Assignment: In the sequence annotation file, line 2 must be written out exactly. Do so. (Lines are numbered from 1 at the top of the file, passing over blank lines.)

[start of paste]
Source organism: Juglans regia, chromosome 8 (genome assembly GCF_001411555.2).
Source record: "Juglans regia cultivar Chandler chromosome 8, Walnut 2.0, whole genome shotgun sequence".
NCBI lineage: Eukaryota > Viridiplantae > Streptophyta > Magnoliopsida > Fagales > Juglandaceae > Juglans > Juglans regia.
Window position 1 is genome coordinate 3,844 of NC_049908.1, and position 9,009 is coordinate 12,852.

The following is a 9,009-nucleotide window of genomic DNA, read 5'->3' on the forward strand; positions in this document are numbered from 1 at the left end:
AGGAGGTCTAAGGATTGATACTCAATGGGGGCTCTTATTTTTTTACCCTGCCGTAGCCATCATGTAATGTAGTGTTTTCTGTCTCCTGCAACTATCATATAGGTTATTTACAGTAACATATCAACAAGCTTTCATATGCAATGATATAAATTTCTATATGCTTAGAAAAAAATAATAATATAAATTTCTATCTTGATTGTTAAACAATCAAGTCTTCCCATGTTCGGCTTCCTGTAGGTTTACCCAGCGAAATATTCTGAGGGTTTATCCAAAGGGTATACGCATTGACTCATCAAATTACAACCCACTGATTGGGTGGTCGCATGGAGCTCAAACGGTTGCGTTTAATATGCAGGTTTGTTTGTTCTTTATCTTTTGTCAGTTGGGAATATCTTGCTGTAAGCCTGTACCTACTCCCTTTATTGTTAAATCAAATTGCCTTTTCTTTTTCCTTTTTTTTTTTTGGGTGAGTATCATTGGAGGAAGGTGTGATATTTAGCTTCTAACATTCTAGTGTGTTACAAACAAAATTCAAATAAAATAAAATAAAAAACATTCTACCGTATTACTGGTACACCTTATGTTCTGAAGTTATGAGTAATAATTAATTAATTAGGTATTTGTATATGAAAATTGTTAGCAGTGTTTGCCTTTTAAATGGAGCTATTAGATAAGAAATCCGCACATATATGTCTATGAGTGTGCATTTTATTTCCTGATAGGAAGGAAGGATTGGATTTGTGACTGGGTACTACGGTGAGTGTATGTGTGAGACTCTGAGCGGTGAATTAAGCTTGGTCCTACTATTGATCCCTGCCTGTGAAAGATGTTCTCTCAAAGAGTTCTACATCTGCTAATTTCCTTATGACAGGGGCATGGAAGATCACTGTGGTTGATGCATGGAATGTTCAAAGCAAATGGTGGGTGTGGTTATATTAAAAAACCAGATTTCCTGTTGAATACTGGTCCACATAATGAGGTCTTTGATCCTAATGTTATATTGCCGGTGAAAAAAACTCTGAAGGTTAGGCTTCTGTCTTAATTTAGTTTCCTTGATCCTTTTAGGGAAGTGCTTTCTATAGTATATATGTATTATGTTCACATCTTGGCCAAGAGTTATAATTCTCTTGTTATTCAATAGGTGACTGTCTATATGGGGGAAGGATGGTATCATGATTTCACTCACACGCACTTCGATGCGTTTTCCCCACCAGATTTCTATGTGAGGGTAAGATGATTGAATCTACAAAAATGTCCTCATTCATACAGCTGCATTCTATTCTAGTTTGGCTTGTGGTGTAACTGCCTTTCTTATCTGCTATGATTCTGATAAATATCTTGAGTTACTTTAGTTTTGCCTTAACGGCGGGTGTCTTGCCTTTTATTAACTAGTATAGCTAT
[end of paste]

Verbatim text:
Source record: "Juglans regia cultivar Chandler chromosome 8, Walnut 2.0, whole genome shotgun sequence".